An EA-18G Growler, along with two F/A-18 Super Hornets, underwent flight trials at the Pirkkala Air Base near Tampere, Finland, for procurement process in February 2020.

The Defense Security Cooperation Agency of the US Department of Defense (DOD) approved the sale of one EA-18G Growler Aircraft and related equipment worth $125m to the Government of Australia in September 2021. The new aircraft will replace the country’s EA-18G A46-311 aircraft lost in an accident at Nellis Air Force Base.

EA-18G and F/A-18F design

The EA-18G Growler aircraft is a derivative of the F/A-18F Super Hornet, based on the Super Hornet platform, with structural changes and the installation of avionics and mission systems, increasing the empty weight by 800kg to 15,000kg and carrier landing weight by 1,350kg to 21,775kg.

One of the external visual characteristics is the wingtip air-to-air missiles on the F/A-18 Super Hornet are normally replaced by wideband receiver pods on the EA-18 Growler while other hardpoints carry a mix of electronic warfare pods and weapons.

The aircraft construction includes a light alloy multi-spar wing as well as high-strength graphite and epoxy panels and doors. The major contractor Northrop Grumman manufactures the rear and centre fuselage sections while EADS CASA is responsible for the manufacture of structural components, such as the fuselage rear side panels, horizontal tail surfaces, flaps, leading-edge extensions, rudders and speed brakes.

The aircraft has retractable tricycle-type landing gear. The Menasco main landing gear is single-wheeled and turns through 90° to retract rearward into the wheel bays mounted in the engine air ducts. The aircraft has a Messier-Dowty twin-wheel nose gear. The nose of the aircraft is fitted with a catapult launch tow bar. An arrester hook is installed under the rear section of the fuselage.

Growler cockpit

The two-seat cockpit has the pilot crew station and electronic warfare officer’s advanced crew station. The advanced crew station is equipped with a touch-screen liquid crystal display (LCD) mission systems control and display, 203mm x 23mm (8in x 10in) full-colour tactical LCD, and two multipurpose 127mm x 127mm (5in²) LCDs. The displays have tactical aircraft moving map capability (TAMMAC).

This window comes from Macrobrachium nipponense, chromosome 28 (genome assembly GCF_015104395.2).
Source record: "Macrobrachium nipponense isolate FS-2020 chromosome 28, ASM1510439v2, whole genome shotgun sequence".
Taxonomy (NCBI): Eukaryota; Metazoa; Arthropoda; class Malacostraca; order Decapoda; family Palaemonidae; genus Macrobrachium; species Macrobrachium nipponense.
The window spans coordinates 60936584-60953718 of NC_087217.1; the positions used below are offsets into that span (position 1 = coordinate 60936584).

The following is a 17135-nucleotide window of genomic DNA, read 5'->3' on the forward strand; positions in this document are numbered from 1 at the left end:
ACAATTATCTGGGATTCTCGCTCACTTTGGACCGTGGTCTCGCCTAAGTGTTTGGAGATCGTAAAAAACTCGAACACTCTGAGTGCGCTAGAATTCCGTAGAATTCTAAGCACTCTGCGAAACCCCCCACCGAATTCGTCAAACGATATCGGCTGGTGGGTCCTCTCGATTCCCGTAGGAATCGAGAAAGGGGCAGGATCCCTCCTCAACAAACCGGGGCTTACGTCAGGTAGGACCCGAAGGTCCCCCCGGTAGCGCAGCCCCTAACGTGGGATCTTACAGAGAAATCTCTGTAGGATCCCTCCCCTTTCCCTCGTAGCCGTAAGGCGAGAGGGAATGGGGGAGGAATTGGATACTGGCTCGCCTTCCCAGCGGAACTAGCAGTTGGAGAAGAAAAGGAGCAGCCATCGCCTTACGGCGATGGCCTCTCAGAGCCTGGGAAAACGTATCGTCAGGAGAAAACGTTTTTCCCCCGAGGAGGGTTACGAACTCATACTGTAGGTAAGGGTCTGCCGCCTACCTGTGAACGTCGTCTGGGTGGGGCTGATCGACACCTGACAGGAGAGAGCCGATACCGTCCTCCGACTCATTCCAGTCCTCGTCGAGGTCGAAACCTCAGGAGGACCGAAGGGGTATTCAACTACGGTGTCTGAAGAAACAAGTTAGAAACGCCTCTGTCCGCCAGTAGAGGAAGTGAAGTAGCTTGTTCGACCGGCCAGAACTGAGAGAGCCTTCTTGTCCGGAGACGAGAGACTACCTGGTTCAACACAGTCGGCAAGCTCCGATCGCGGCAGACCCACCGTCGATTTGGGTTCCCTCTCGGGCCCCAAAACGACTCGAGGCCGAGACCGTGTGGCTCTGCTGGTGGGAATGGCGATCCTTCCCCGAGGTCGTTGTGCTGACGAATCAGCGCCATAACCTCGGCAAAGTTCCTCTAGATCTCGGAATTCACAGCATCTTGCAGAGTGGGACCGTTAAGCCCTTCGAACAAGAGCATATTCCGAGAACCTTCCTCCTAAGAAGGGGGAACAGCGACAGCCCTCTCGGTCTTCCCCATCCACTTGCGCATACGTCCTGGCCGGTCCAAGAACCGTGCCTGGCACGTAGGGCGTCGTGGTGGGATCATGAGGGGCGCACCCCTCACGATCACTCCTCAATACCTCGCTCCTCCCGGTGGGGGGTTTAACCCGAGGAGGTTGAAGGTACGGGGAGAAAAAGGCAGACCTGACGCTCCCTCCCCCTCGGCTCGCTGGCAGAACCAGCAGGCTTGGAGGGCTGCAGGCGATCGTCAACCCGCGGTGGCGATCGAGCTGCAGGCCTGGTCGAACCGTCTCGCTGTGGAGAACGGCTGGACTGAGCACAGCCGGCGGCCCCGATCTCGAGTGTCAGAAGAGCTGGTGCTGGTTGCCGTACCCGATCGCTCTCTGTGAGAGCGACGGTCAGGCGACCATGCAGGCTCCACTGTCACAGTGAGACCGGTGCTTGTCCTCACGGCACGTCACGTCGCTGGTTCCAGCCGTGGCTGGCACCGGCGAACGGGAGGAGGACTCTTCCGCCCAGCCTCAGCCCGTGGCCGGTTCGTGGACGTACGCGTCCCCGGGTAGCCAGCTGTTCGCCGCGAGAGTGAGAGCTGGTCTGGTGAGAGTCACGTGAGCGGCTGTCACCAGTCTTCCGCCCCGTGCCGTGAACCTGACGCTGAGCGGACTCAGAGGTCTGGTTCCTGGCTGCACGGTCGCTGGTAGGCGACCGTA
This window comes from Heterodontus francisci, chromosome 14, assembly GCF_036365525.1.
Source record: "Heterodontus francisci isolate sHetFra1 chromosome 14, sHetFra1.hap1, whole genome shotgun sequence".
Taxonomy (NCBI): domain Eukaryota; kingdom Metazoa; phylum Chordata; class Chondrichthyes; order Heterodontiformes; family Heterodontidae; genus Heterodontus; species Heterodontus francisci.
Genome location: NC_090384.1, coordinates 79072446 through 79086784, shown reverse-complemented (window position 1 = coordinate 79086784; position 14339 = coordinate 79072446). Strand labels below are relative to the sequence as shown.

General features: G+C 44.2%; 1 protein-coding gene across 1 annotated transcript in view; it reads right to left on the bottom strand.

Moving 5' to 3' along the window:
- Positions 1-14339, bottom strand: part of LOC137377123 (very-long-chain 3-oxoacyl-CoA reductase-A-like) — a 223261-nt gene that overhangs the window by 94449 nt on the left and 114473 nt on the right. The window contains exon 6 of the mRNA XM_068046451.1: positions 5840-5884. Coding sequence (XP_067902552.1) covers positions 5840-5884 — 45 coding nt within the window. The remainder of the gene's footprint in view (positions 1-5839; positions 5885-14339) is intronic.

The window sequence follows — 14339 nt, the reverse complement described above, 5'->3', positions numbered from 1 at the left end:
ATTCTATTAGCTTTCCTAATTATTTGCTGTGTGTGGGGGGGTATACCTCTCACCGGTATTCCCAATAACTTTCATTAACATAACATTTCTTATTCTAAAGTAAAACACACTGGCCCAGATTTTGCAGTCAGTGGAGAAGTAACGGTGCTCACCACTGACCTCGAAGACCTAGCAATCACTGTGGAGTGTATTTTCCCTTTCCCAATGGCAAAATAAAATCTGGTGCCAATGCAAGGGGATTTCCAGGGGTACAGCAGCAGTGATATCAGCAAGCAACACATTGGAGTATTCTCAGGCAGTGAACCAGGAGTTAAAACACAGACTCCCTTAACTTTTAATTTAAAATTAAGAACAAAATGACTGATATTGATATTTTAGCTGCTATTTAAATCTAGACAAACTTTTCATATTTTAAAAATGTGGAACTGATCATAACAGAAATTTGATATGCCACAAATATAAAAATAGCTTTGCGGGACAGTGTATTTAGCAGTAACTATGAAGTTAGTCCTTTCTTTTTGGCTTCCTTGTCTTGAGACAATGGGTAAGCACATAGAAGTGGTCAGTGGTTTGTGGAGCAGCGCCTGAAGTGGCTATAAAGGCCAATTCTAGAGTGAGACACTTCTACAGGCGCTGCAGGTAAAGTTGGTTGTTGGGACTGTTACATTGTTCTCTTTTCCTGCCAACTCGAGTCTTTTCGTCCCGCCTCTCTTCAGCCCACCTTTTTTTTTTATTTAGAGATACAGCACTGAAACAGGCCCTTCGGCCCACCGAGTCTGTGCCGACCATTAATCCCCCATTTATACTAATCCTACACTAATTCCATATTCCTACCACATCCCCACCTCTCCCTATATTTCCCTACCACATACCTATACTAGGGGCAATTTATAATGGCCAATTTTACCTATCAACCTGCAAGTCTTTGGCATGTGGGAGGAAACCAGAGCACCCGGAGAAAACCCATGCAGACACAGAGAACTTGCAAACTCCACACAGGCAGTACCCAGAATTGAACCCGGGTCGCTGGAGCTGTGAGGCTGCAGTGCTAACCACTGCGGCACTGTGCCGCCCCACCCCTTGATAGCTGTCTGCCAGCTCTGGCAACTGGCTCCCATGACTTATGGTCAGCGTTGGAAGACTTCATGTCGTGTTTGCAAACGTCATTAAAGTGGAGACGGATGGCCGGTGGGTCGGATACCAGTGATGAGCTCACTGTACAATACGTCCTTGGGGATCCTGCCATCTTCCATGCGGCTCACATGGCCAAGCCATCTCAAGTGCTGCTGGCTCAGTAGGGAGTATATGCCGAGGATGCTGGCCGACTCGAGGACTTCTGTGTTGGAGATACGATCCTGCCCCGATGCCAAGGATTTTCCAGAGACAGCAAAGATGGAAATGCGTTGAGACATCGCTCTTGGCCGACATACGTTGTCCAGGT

The aircraft is equipped with hands-on throttle and stick (HOTAS) control and full digital fly-by-wire controls.

The aircraft is fitted with a helmet-mounted cueing system (HMCS) developed by Vision Systems International, a joint venture company of Rockwell Collins and Elbit.

The HMCS provides ‘first look, first shot’ high off-boresight weapons engagement capability.

The system enables the pilot to accurately direct or cue the weapons against enemy aircraft while performing manoeuvres. The pilot points his or her head at the target and weapons are directed to the target. Aircraft and mission data, such as targeting cues and aircraft performance parameters, are displayed directly on the pilot’s visor.

EA-18G electronic warfare

EA-18G integrates advanced airborne electronic attack capabilities, developed and manufactured by Northrop Grumman, with advanced strike capabilities, including advanced weapons, sensors and communications systems installed on the F/A-18 Super Hornet aircraft.